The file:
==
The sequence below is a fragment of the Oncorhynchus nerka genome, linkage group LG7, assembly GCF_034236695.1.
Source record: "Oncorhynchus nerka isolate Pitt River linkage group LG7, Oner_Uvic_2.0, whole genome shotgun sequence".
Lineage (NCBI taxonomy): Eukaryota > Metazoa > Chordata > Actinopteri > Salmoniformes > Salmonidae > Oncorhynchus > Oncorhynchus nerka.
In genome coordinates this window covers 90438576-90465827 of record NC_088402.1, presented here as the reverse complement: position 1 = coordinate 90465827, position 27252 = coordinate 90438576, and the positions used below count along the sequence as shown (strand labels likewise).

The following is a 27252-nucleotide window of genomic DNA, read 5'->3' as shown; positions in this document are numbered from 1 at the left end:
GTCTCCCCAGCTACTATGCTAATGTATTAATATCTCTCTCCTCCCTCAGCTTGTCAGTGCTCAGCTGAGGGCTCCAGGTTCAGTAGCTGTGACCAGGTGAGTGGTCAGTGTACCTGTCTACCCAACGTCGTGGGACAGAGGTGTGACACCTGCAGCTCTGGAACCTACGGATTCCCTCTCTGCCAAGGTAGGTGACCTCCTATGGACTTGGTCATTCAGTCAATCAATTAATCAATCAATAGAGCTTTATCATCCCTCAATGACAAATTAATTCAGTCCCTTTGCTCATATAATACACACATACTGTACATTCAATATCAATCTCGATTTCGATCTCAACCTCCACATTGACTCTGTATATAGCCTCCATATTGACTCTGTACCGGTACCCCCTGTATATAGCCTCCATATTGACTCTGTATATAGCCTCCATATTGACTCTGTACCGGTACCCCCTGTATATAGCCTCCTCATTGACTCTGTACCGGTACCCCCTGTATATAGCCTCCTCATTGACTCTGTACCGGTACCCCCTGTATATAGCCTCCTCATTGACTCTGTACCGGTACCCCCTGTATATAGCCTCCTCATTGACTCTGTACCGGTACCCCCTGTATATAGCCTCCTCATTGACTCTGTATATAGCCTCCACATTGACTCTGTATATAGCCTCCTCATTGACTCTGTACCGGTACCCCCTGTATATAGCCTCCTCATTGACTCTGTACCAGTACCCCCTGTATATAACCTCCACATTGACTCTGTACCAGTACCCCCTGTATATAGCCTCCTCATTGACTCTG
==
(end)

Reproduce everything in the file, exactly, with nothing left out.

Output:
The sequence below is a fragment of the Oncorhynchus nerka genome, linkage group LG7, assembly GCF_034236695.1.
Source record: "Oncorhynchus nerka isolate Pitt River linkage group LG7, Oner_Uvic_2.0, whole genome shotgun sequence".
Lineage (NCBI taxonomy): Eukaryota > Metazoa > Chordata > Actinopteri > Salmoniformes > Salmonidae > Oncorhynchus > Oncorhynchus nerka.
In genome coordinates this window covers 90438576-90465827 of record NC_088402.1, presented here as the reverse complement: position 1 = coordinate 90465827, position 27252 = coordinate 90438576, and the positions used below count along the sequence as shown (strand labels likewise).

The following is a 27252-nucleotide window of genomic DNA, read 5'->3' as shown; positions in this document are numbered from 1 at the left end:
GTCTCCCCAGCTACTATGCTAATGTATTAATATCTCTCTCCTCCCTCAGCTTGTCAGTGCTCAGCTGAGGGCTCCAGGTTCAGTAGCTGTGACCAGGTGAGTGGTCAGTGTACCTGTCTACCCAACGTCGTGGGACAGAGGTGTGACACCTGCAGCTCTGGAACCTACGGATTCCCTCTCTGCCAAGGTAGGTGACCTCCTATGGACTTGGTCATTCAGTCAATCAATTAATCAATCAATAGAGCTTTATCATCCCTCAATGACAAATTAATTCAGTCCCTTTGCTCATATAATACACACATACTGTACATTCAATATCAATCTCGATTTCGATCTCAACCTCCACATTGACTCTGTATATAGCCTCCATATTGACTCTGTACCGGTACCCCCTGTATATAGCCTCCATATTGACTCTGTATATAGCCTCCATATTGACTCTGTACCGGTACCCCCTGTATATAGCCTCCTCATTGACTCTGTACCGGTACCCCCTGTATATAGCCTCCTCATTGACTCTGTACCGGTACCCCCTGTATATAGCCTCCTCATTGACTCTGTACCGGTACCCCCTGTATATAGCCTCCTCATTGACTCTGTACCGGTACCCCCTGTATATAGCCTCCTCATTGACTCTGTATATAGCCTCCACATTGACTCTGTATATAGCCTCCTCATTGACTCTGTACCGGTACCCCCTGTATATAGCCTCCTCATTGACTCTGTACCAGTACCCCCTGTATATAACCTCCACATTGACTCTGTACCAGTACCCCCTGTATATAGCCTCCTCATTGACTCTG